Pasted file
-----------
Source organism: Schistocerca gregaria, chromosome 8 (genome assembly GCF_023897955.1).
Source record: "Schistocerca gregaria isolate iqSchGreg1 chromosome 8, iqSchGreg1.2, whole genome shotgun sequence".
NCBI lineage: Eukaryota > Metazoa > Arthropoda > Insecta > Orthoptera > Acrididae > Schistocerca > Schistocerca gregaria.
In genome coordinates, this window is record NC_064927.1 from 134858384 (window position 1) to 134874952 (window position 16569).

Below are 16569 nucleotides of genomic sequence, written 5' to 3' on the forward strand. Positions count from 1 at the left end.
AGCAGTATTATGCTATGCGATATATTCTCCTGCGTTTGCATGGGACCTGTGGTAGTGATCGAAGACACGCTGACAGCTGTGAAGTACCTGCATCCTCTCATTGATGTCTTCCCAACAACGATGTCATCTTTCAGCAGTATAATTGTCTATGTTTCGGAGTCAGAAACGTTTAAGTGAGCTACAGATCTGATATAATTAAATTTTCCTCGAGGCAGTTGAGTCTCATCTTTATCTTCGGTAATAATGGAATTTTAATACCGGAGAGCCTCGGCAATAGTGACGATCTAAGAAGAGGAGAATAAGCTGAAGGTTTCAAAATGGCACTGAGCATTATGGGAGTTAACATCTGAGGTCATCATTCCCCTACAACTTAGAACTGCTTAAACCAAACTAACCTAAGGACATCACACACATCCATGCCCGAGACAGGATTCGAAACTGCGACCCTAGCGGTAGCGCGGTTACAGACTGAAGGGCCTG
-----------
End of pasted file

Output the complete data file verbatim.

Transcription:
Source organism: Schistocerca gregaria, chromosome 8 (genome assembly GCF_023897955.1).
Source record: "Schistocerca gregaria isolate iqSchGreg1 chromosome 8, iqSchGreg1.2, whole genome shotgun sequence".
NCBI lineage: Eukaryota > Metazoa > Arthropoda > Insecta > Orthoptera > Acrididae > Schistocerca > Schistocerca gregaria.
In genome coordinates, this window is record NC_064927.1 from 134858384 (window position 1) to 134874952 (window position 16569).

Below are 16569 nucleotides of genomic sequence, written 5' to 3' on the forward strand. Positions count from 1 at the left end.
AGCAGTATTATGCTATGCGATATATTCTCCTGCGTTTGCATGGGACCTGTGGTAGTGATCGAAGACACGCTGACAGCTGTGAAGTACCTGCATCCTCTCATTGATGTCTTCCCAACAACGATGTCATCTTTCAGCAGTATAATTGTCTATGTTTCGGAGTCAGAAACGTTTAAGTGAGCTACAGATCTGATATAATTAAATTTTCCTCGAGGCAGTTGAGTCTCATCTTTATCTTCGGTAATAATGGAATTTTAATACCGGAGAGCCTCGGCAATAGTGACGATCTAAGAAGAGGAGAATAAGCTGAAGGTTTCAAAATGGCACTGAGCATTATGGGAGTTAACATCTGAGGTCATCATTCCCCTACAACTTAGAACTGCTTAAACCAAACTAACCTAAGGACATCACACACATCCATGCCCGAGACAGGATTCGAAACTGCGACCCTAGCGGTAGCGCGGTTACAGACTGAAGGGCCTG